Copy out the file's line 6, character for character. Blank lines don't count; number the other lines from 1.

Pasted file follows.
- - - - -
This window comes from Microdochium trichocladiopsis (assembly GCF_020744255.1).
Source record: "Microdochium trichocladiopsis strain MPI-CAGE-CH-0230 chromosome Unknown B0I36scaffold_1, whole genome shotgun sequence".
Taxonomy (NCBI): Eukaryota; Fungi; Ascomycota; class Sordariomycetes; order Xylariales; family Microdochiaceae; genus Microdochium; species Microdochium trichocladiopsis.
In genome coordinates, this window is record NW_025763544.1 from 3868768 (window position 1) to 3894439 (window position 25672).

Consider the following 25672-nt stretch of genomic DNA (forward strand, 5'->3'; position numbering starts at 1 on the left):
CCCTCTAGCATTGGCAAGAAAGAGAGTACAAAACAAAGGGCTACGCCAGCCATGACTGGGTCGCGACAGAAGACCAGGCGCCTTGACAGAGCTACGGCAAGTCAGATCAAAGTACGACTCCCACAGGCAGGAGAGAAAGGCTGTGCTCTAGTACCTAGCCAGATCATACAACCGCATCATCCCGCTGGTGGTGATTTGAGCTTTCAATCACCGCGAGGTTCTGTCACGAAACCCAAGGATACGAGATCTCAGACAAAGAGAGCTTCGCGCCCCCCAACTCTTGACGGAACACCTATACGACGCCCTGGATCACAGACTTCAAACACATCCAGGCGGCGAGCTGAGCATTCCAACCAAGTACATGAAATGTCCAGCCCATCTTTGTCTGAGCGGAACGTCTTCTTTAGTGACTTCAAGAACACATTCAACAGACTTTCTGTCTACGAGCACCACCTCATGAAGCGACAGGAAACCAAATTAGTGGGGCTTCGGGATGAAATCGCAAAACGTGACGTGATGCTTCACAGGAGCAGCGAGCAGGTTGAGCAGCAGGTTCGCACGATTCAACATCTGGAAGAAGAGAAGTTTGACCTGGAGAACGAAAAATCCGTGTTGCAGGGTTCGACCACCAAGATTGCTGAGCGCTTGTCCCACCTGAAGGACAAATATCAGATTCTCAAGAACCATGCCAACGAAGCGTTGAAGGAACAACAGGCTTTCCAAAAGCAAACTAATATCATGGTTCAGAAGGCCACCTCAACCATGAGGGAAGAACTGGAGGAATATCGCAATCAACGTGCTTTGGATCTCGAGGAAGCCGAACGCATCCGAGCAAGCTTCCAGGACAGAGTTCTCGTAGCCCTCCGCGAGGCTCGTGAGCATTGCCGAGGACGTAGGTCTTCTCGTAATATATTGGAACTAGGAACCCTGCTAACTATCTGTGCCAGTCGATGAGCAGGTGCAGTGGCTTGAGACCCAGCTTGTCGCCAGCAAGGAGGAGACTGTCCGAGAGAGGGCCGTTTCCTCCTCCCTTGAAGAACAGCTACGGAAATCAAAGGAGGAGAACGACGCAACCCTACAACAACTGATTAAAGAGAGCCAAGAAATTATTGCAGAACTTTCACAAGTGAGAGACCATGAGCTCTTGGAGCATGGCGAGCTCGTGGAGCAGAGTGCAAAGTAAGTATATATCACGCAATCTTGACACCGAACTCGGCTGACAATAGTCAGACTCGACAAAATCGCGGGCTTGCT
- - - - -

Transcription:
CCCTCTAGCATTGGCAAGAAAGAGAGTACAAAACAAAGGGCTACGCCAGCCATGACTGGGTCGCGACAGAAGACCAGGCGCCTTGACAGAGCTACGGCAAGTCAGATCAAAGTACGACTCCCACAGGCAGGAGAGAAAGGCTGTGCTCTAGTACCTAGCCAGATCATACAACCGCATCATCCCGCTGGTGGTGATTTGAGCTTTCAATCACCGCGAGGTTCTGTCACGAAACCCAAGGATACGAGATCTCAGACAAAGAGAGCTTCGCGCCCCCCAACTCTTGACGGAACACCTATACGACGCCCTGGATCACAGACTTCAAACACATCCAGGCGGCGAGCTGAGCATTCCAACCAAGTACATGAAATGTCCAGCCCATCTTTGTCTGAGCGGAACGTCTTCTTTAGTGACTTCAAGAACACATTCAACAGACTTTCTGTCTACGAGCACCACCTCATGAAGCGACAGGAAACCAAATTAGTGGGGCTTCGGGATGAAATCGCAAAACGTGACGTGATGCTTCACAGGAGCAGCGAGCAGGTTGAGCAGCAGGTTCGCACGATTCAACATCTGGAAGAAGAGAAGTTTGACCTGGAGAACGAAAAATCCGTGTTGCAGGGTTCGACCACCAAGATTGCTGAGCGCTTGTCCCACCTGAAGGACAAATATCAGATTCTCAAGAACCATGCCAACGAAGCGTTGAAGGAACAACAGGCTTTCCAAAAGCAAACTAATATCATGGTTCAGAAGGCCACCTCAACCATGAGGGAAGAACTGGAGGAATATCGCAATCAACGTGCTTTGGATCTCGAGGAAGCCGAACGCATCCGAGCAAGCTTCCAGGACAGAGTTCTCGTAGCCCTCCGCGAGGCTCGTGAGCATTGCCGAGGACGTAGGTCTTCTCGTAATATATTGGAACTAGGAACCCTGCTAACTATCTGTGCCAGTCGATGAGCAGGTGCAGTGGCTTGAGACCCAGCTTGTCGCCAGCAAGGAGGAGACTGTCCGAGAGAGGGCCGTTTCCTCCTCCCTTGAAGAACAGCTACGGAAATCAAAGGAGGAGAACGACGCAACCCTACAACAACTGATTAAAGAGAGCCAAGAAATTATTGCAGAACTTTCACAAGTGAGAGACCATGAGCTCTTGGAGCATGGCGAGCTCGTGGAGCAGAGTGCAAAGTAAGTATATATCACGCAATCTTGACACCGAACTCGGCTGACAATAGTCAGACTCGACAAAATCGCGGGCTTGCT